The technology options available to the average small business twenty years after the advent of the web are more than a little confusing, even for experts. But one thing that has come a long way since the early days of the business PC is the ability to track, store and analyze business records, even between desktop PCs, servers, mobile devices and the web itself.
Portability with Dropbox
When the first computer networks were built, the process of getting data from one computer to the other became possible. The first thing developers and systems administrators wanted the ability to do was get files off one machine and on to another.
One of the first utilities developed for this purpose was called “FTP” or file transfer protocol. Older systems like UUCP or Unix to Unix Copy Protocol also provided networked computers the ability to move data from one location to the next.
Decades later, files can be transferred from one machine to another with the simple act of dragging the file into a mobile app/web app/PC application called Dropbox.
With Dropbox, any data captured on any machine can be shared with all the other machines in a small business network, even if that network is heterogeneous and distributed. The power of this technology cannot be overstated.
Databases for All
One of the least understood but most powerful components of the original Microsoft Office suite was the Microsoft Access database. While Access had its share of problems, as a desktop means of getting information into a tables and records format and making that information available to other applications on a PC or network, it had its uses.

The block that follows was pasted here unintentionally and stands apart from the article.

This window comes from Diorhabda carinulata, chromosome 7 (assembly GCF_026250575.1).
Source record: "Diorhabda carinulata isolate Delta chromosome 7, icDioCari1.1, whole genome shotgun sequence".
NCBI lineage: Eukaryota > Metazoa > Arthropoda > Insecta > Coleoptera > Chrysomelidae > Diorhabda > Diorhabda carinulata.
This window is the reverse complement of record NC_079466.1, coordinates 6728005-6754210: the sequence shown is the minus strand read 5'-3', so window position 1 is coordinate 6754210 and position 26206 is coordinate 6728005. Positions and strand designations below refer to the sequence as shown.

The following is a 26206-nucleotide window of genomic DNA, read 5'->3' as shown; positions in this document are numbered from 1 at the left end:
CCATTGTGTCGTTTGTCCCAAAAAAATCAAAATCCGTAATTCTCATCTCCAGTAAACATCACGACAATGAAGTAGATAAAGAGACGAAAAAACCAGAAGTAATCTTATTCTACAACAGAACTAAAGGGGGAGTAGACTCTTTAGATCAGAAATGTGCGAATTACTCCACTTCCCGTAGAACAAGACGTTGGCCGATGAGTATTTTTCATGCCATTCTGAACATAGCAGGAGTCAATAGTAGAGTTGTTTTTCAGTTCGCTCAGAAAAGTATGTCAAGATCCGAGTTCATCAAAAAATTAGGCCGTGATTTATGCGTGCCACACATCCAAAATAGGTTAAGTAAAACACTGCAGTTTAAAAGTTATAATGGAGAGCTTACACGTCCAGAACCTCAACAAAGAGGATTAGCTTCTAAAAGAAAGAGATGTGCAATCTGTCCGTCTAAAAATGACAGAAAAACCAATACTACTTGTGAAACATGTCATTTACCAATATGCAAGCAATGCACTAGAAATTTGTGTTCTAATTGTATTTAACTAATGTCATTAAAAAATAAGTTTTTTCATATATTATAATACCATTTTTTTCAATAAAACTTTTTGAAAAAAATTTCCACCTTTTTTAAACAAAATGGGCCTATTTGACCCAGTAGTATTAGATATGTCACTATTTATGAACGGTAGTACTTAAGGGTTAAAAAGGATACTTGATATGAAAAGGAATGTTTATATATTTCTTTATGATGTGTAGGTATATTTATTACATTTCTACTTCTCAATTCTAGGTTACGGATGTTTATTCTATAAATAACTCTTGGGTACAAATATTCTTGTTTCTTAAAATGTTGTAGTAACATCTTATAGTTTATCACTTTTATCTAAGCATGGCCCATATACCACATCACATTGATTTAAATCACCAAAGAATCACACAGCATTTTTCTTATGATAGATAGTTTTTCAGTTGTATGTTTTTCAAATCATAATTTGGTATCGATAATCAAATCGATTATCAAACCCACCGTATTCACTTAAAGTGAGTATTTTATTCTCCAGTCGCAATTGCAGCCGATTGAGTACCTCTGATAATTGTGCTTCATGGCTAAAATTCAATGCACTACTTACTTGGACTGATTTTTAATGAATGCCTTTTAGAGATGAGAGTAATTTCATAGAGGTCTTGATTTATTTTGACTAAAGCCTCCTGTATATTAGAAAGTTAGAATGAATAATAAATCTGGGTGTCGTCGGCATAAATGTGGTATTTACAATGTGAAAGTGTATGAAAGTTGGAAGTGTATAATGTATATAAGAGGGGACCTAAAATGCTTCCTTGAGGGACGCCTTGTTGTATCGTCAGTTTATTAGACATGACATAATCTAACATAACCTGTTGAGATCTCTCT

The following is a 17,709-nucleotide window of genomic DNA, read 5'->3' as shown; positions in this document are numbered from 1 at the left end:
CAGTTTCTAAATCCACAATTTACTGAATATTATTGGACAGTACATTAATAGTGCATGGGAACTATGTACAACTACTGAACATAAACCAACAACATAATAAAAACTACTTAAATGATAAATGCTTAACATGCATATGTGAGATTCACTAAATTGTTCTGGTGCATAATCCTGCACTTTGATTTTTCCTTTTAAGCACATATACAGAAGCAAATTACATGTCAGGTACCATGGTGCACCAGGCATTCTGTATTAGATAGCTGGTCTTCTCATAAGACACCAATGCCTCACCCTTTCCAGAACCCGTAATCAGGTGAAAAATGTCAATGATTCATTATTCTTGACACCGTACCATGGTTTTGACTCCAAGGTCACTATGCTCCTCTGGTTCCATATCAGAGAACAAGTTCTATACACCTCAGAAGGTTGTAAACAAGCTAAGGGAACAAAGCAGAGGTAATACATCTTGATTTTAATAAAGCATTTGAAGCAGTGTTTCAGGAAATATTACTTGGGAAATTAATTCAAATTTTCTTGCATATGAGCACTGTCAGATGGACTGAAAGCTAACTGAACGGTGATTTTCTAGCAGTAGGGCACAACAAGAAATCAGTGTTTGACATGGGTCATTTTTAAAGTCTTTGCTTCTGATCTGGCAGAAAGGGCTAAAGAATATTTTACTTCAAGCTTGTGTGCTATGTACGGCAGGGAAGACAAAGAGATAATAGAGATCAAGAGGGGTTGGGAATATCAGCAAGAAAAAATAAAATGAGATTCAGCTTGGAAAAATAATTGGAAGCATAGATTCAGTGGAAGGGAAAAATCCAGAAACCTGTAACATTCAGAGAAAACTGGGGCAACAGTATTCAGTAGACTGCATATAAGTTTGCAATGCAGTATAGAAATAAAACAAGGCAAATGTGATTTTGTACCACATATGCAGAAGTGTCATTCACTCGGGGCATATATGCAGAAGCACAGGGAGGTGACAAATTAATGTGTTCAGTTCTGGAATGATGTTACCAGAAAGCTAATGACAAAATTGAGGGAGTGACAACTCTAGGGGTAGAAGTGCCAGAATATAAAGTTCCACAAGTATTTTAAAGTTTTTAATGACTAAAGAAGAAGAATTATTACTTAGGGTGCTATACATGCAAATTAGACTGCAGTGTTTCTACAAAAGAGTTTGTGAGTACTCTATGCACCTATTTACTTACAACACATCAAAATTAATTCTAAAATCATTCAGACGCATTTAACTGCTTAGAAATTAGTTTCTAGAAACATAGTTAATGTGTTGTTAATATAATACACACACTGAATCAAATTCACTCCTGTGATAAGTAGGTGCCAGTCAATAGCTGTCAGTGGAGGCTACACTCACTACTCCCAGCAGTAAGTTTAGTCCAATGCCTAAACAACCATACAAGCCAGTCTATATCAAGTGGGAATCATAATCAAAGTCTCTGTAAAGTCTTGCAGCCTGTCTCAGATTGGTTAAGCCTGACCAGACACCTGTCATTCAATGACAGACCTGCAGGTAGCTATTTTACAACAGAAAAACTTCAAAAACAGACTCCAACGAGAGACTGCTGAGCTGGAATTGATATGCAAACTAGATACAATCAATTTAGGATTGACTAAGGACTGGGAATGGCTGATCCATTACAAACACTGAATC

The ODBC (open database connectivity) layer made it possible for database information to be shared with nearly any client application, even custom applications written in Visual Basic.
Now, any PC can be equipped with an enterprise-class SQL database platform like MySQL or PostgreSQL, and not only store information in records-based tables, but make that information available through a standard SQL interface. This makes custom application development possible, and opens the door for small businesses to do what before only huge companies could afford.
Off-site Peace of Mind
The fastest way for a small business to go out of business is to lose its records. A service like Vital Records Control can provide even the smallest business top-quality managed document storage at an off-site location. The utility of a service like this cannot be overlooked. It could mean the difference between success and failure.
Ancient and Powerful Technology
Disk-based storage is cheaper today than it has ever been, and the process of producing a bit-for-bit clone of a hard drive is a simple matter of a one-line command like the ‘dd’ utility built in to Linux. Combined with the managed off-site storage of documents and the ubiquity of databases, it is now possible for a small business to achieve nearly perfect records preservation no matter what volume of business they do.
Not all solutions to small business problems cost money. Many can be found by simply doing the necessary research and avoiding reinvention of the wheel. These data storage tips are a good place to start.